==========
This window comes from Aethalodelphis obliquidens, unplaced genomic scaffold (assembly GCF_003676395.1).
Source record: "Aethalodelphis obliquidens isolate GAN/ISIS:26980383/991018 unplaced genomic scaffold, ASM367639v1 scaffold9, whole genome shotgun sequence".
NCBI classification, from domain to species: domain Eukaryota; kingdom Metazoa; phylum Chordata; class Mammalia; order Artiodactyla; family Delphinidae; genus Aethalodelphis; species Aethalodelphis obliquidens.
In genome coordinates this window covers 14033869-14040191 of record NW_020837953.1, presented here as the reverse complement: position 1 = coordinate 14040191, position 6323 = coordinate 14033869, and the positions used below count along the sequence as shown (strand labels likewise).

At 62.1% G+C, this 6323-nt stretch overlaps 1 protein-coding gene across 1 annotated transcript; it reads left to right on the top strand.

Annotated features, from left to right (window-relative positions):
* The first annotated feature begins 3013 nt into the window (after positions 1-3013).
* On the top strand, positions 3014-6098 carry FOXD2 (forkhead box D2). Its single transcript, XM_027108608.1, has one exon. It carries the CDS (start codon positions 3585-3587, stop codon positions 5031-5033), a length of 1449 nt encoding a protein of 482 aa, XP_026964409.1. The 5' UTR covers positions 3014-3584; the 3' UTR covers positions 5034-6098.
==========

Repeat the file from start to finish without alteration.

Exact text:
This window comes from Aethalodelphis obliquidens, unplaced genomic scaffold (assembly GCF_003676395.1).
Source record: "Aethalodelphis obliquidens isolate GAN/ISIS:26980383/991018 unplaced genomic scaffold, ASM367639v1 scaffold9, whole genome shotgun sequence".
NCBI classification, from domain to species: domain Eukaryota; kingdom Metazoa; phylum Chordata; class Mammalia; order Artiodactyla; family Delphinidae; genus Aethalodelphis; species Aethalodelphis obliquidens.
In genome coordinates this window covers 14033869-14040191 of record NW_020837953.1, presented here as the reverse complement: position 1 = coordinate 14040191, position 6323 = coordinate 14033869, and the positions used below count along the sequence as shown (strand labels likewise).

At 62.1% G+C, this 6323-nt stretch overlaps 1 protein-coding gene across 1 annotated transcript; it reads left to right on the top strand.

Annotated features, from left to right (window-relative positions):
* The first annotated feature begins 3013 nt into the window (after positions 1-3013).
* On the top strand, positions 3014-6098 carry FOXD2 (forkhead box D2). Its single transcript, XM_027108608.1, has one exon. It carries the CDS (start codon positions 3585-3587, stop codon positions 5031-5033), a length of 1449 nt encoding a protein of 482 aa, XP_026964409.1. The 5' UTR covers positions 3014-3584; the 3' UTR covers positions 5034-6098.